John Pescatore

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John Pescatore
VP Distinguished Analyst
11 years at Gartner
32 years IT industry

John Pescatore is a vice president and research fellow in Gartner Research. Mr. Pescatore has 32 years of experience in computer, network and information security. Prior to joining Gartner, Mr. Pescatore was senior consultant for Entrust Technologies and Trusted Information Systems… Read Full Bio

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Out of Cycle Vulnerability Monday: Play It Safe, Push Patch

by John Pescatore  |  August 2, 2010  |  Submit a Comment

On Friday, Microsoft gave notice of an out of cycle patch coming for the Windows shortcut flaw that has been exploited in the wild.  Since August’s Windows Vulnerability Tuesday is just 8 days away, enterprises face a decision: push this out of cycle patch out now and then push more Windows patches next week, or just wait until next week for one patch push.

There are a number of factors that go into that decision:

  1. How automated is your patch pushing?
  2. Are your Windows machines well shielded?
  3. Are the active, effective attacks out?
  4. Is the patch likely to cause business disruption?

The answers to the first two questions are enterprise-specific. A definite “yes” to the third question.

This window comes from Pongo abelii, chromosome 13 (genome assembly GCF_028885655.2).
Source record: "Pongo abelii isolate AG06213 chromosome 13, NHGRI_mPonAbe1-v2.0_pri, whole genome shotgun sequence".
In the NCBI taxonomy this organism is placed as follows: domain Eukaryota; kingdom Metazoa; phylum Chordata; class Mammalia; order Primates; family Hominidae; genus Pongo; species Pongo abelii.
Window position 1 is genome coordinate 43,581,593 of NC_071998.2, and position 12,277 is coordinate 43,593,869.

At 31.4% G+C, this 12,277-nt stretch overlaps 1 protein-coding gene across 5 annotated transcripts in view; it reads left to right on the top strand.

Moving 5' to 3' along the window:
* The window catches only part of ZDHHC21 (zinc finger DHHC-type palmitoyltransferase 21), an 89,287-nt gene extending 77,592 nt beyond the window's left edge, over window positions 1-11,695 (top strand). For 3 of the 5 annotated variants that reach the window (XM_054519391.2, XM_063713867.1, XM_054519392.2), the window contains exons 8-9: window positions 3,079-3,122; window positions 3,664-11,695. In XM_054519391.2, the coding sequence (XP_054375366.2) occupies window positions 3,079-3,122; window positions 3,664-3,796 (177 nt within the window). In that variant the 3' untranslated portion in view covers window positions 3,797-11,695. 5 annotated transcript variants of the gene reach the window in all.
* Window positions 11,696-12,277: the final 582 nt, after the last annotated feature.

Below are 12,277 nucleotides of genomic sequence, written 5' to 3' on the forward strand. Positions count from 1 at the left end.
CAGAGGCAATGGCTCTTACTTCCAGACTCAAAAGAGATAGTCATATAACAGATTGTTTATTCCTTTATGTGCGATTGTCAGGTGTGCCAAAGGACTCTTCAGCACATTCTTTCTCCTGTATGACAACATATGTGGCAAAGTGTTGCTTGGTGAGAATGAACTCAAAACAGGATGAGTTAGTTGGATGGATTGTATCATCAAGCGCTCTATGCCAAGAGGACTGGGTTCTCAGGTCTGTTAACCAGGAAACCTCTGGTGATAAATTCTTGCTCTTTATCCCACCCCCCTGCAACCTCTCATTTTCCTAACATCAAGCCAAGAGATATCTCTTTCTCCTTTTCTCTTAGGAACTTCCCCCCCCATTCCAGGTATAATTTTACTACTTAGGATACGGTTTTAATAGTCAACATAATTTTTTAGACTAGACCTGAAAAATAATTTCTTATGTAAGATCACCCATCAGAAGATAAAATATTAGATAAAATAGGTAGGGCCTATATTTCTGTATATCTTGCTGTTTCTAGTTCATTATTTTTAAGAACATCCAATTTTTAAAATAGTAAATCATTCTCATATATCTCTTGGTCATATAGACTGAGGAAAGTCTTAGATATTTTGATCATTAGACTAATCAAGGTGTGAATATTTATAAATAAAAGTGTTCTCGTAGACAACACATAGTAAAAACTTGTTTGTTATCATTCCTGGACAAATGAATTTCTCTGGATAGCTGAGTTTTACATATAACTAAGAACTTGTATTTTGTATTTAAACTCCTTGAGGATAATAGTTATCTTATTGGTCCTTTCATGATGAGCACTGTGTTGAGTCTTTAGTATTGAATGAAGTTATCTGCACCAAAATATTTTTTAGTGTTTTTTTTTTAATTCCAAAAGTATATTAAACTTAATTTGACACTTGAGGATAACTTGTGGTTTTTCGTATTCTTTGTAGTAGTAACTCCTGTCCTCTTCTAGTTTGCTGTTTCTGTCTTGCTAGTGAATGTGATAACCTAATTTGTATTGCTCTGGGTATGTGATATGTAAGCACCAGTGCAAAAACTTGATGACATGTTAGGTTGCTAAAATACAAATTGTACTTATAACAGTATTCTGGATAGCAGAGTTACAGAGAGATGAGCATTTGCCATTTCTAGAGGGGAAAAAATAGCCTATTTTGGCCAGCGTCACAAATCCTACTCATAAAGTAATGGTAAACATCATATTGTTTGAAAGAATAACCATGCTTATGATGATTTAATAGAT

The fourth question is generally the trickiest. First off, this patch does require a reset, so that always causes some level of business disruption and general user crankiness. However, for the past several years most Windows desktop patches have caused minimal, if any, impact to any applications. Beyond requiring a reset, the likelihood of “self inflicted wounds” is generally low – but exists.

It is sort of like AV signature/DAT file updates – most businesses just push them out as soon as they come in and do little or no QA testing. The vast majority of times that works out OK, but once every few years every AV vendor has a horror story about updates crashing customer machines. But that is generally less than .5% of the time, and Windows PC patches are running about  the same.

I think in the future it will be more important to patch rapidly, using this out of cycle patch for a critical Windows flaw that has active attacks against it will be a good reason to establish a precedent and start updating your processes to be more able to do “continuous” patching in the future.

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